Rather than come clean and acknowledge the scientific evidence that cigarette smoking caused various illnesses, the tobacco industry embarked on an insidious campaign to discredit the science and foul the public airways with deceptive advertising, all so innocent smokers would keep buying their deadly products (a crime that was sardonically portrayed in the hit movie, Thank You for Smoking).

This strategy, which has been used by other industries that make dangerous or polluting products, became known as the art of “manufacturing doubt,” after a now infamous memo from a senior tobacco official. “Doubt is our product,” the anonymous tobacconist wrote, “since it is the best means of competing with the 'body of fact' that exists in the minds of the general public. It is also the means of establishing a controversy.”

It sounds complicated, almost impossibly so, but it’s actually rather simple if you have enough money. Corporate collectives have been doing it for decades: funding bogus science and investing in think tanks to produce dubious research results that cast doubt on legitimate research findings, from cancer-causing tobacco to global warming carbon emissions.

Add well-funded advertising campaigns that create a new reality irrespective of the truth, and corporations have been able to thwart government regulations that might otherwise damage their bottom lines – or at the very least make them fess up to the less savoury impacts of their products and services.

If this sounds eerily familiar, it should. The Government of Alberta, in cahoots with the oil industry, has been using a similar strategy to promote tar sands development in northern Alberta. The first step was to create a monitoring system that was incapable of detecting pollution in the land and water in the tar sands region.

Fri, 2012-12-07 14:48Jeff Gailus
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Little Black Lie: Canada is “Doing Its Part”

It’s difficult to know where to start when asked to write a regular column on the little black lies that plague the debate over energy and climate policy in Canada, but for the sake of convenience and timeliness, let’s begin with one that’s close at hand: Environment Minister Peter Kent’s characterization of our attempt to turn back the tide on climate change at the 2012 UN Climate Change Conference that just concluded today in Doha, Qatar.

I am proud to be here representing Canada in these important negotiations towards a new, more effective, international climate change agreement,” Kent said as he launched into his Dec. 5 speech at Doha. “As an Arctic nation, we profoundly understand the impacts of climate change…. The Government of Canada is committed to working with our partners to find global solutions to the global climate change problem. In fact, Canada is taking action on all fronts—domestic, continental and international—to address the challenges of climate change.”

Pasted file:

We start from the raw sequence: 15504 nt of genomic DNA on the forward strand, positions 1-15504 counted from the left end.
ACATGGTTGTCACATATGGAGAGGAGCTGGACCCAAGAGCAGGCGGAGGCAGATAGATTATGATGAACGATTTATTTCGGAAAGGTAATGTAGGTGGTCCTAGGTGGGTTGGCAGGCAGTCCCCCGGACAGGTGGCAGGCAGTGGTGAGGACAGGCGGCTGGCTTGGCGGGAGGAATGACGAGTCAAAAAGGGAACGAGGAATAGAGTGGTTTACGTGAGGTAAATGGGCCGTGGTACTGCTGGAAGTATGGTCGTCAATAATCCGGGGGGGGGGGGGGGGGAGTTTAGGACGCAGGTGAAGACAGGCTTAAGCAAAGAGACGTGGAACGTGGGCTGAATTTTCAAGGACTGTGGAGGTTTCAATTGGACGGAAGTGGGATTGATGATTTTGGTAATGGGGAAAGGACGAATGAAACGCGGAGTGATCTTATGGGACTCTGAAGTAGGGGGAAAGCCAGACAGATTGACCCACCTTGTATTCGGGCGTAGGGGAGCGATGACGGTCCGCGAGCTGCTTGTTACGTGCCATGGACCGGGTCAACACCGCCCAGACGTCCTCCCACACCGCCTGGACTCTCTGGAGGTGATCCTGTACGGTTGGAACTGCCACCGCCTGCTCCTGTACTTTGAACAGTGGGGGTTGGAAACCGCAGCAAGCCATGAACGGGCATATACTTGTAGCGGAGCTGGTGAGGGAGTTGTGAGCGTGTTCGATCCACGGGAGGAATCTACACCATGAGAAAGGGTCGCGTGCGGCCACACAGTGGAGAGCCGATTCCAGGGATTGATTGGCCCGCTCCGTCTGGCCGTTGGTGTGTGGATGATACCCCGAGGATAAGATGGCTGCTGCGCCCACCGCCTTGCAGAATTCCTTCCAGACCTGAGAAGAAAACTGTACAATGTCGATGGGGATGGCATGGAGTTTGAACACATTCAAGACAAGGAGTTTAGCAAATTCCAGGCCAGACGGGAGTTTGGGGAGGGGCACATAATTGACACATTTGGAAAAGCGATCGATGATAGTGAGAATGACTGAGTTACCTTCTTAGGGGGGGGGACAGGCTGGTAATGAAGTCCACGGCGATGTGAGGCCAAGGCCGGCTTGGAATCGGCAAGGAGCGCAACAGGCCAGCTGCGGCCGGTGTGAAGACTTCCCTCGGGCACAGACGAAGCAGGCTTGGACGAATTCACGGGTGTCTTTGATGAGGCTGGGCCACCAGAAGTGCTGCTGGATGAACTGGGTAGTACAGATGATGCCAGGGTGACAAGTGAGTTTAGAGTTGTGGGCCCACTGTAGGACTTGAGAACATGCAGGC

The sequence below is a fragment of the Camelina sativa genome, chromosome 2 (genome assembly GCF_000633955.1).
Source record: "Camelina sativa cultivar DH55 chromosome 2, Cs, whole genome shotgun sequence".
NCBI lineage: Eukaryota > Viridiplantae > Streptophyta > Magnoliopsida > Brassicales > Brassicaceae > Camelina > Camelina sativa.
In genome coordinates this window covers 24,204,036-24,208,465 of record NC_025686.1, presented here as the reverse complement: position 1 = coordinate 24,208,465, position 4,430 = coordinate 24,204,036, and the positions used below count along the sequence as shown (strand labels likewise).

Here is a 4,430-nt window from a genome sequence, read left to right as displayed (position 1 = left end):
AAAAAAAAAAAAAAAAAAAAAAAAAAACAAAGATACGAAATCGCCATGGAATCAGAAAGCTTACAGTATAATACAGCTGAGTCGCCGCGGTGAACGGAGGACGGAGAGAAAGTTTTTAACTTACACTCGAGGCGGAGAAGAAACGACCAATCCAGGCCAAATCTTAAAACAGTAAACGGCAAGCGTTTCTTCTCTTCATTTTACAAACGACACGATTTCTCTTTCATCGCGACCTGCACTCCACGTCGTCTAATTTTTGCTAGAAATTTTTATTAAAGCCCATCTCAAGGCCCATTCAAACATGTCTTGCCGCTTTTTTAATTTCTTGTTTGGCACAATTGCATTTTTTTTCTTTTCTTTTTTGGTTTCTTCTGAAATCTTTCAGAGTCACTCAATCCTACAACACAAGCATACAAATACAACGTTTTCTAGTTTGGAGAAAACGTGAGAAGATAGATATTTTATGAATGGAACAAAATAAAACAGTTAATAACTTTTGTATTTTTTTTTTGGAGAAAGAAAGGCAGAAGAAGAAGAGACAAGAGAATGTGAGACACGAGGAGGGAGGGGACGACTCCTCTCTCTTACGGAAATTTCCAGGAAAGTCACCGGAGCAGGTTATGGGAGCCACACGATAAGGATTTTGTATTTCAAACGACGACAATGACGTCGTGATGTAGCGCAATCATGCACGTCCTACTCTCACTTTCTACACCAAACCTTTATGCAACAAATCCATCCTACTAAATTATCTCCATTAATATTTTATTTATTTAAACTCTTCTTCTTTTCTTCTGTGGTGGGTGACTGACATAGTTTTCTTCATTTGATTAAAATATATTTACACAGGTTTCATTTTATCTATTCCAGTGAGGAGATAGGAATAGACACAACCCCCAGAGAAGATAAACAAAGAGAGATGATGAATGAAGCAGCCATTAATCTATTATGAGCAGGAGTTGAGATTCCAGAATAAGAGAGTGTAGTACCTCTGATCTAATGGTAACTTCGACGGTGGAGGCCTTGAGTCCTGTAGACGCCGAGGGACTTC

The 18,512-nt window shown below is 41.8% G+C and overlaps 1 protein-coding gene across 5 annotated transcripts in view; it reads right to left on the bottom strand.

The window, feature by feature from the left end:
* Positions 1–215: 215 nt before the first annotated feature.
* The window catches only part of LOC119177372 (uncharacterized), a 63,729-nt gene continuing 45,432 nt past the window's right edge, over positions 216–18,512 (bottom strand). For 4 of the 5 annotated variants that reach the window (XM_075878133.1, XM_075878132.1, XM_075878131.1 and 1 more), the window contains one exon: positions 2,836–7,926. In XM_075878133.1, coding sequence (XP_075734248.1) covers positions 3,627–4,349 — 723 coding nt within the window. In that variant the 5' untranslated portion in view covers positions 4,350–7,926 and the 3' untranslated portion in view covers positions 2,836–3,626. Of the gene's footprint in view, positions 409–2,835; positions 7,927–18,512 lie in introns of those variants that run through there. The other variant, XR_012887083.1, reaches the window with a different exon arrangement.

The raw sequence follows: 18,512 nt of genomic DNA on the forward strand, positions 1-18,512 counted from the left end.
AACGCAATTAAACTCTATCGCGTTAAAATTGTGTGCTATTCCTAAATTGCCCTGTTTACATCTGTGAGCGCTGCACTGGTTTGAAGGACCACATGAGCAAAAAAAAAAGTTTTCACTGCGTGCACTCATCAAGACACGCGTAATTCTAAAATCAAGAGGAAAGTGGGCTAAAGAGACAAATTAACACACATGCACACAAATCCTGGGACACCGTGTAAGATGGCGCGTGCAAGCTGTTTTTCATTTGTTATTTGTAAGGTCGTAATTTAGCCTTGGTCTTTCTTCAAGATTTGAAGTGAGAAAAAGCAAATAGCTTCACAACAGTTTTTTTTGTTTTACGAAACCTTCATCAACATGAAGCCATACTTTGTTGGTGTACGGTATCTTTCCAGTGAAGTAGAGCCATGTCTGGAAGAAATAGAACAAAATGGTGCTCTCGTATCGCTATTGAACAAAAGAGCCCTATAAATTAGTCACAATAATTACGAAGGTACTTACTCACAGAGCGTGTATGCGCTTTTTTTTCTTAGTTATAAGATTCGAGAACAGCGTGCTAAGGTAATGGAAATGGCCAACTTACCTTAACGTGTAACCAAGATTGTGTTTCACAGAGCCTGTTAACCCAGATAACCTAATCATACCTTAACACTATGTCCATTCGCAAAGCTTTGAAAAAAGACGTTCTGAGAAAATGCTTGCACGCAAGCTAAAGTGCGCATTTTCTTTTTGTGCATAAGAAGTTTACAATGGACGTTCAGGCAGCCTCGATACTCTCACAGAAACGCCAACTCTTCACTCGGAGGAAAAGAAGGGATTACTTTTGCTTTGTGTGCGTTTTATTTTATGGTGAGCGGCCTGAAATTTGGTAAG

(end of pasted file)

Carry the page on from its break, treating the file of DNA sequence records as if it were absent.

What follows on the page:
The next day, as Kent began feeling the heat about Canada’s inadequate action on climate change, he bragged in a press release from Doha that Canada's GHG emissions were “historically low.” Data, he said, show that Canada’s “GHG emissions decreased between [2005 and 2010] by 6.5% despite an economic growth of 6.3%. These numbers demonstrate that the Canadian economy can grow without increasing GHG emissions levels.”

We are doing our part,” he said, after boasting that Canada was halfway to meeting its United Nations commitments under the Copenhagen Accord — a 17 per cent reduction in greenhouse gas emissions (GHG) from 2005 levels by 2020 (which is a far cry from Canada’s original commitments under the Kyoto Protocol – six per cent below 1990 levels.)

It would be churlish to quibble; still, let’s.

Tue, 2012-06-05 05:54Jeff Gailus
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Time to Audit the Fraser Institute

On March 25, 2012, the Compliance Division of the Canada Revenue Agency (CRA) received a letter from Jensen Shawa Solomon Duguid Hawkes LLP (aka JSS Barristers). In 11 detailed pages, JSS Barristers lodged a complaint against Environmental Defence, a charity registered with the CRA, on behalf of Ezra Levant’s brainchild, the Ethical Oil Institute. A month later, on April 24, the JSS-Ethical Oil team sent the CRA a second, similar letter, this one a 44-page imputation that the David Suzuki Foundation, like Environmental Defence, was “in contravention of the CRA rules surrounding registered charities and political activity.”

According to the CRA, and as echoed in the Ethical Oil Institute’s complaints against Environmental Defence and the Suzuki Foundation, a charity may not be created for a political purpose, and it can't “take part in an illegal activity or a partisan political activity.” Specifically, the CRA states that charitable organizations must devote “substantially all” (i.e. 90%) of their resources to charitable activities, and that any political activity is “subordinate” to its stated purpose.

That's not to say that charities can't promote their work and educate the public about issues that have political implications. But in doing so they must ensure that public awareness campaigns aren't their “primary activity, and their information must be “well-reasoned.” It goes without saying that they don't connect their views to specific political parties or candidates.

As an example, the CRA states that “a purpose such as improving the environment by reducing the sulphur content of gasoline would very likely require changes in government regulations. Generally, any purpose that suggests convincing or needing people to act in a certain way and which is contingent upon a change to law or government policy (e.g., “the abolition of” or “the total suppression of animal experimentation”) is a political purpose.”

Given all of this, and given the Ethical Oil Institute’s obvious concern about registered charities flouting CRA rules — namely, engaging in partisan political activity, or spending too much time and money influencing public opinion about laws, policies, or government decisions — it’s surprising that Ethical Oil didn’t send a third letter complaining about perhaps the most politically partisan of all Canadian charities — the infamous Fraser Institute.